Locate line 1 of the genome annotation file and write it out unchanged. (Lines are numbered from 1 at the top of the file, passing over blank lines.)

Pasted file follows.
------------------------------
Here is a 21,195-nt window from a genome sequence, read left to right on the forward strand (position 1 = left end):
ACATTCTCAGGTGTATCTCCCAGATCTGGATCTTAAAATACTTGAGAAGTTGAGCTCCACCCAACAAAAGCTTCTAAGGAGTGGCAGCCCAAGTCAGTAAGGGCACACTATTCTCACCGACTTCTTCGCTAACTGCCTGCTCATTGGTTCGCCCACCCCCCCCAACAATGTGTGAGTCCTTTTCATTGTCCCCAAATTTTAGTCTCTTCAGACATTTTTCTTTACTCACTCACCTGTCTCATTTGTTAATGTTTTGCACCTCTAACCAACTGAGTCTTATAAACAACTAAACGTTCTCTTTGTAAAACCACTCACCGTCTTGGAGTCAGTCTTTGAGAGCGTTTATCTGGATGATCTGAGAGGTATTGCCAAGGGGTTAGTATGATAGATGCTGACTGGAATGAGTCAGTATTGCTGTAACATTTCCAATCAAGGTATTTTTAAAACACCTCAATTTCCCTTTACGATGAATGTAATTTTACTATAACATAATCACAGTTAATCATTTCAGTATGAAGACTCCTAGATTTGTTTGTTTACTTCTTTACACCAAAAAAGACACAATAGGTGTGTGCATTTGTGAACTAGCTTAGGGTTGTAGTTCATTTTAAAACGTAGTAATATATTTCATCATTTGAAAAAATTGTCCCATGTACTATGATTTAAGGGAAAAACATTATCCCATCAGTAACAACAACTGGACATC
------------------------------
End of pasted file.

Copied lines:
Here is a 21,195-nt window from a genome sequence, read left to right on the forward strand (position 1 = left end):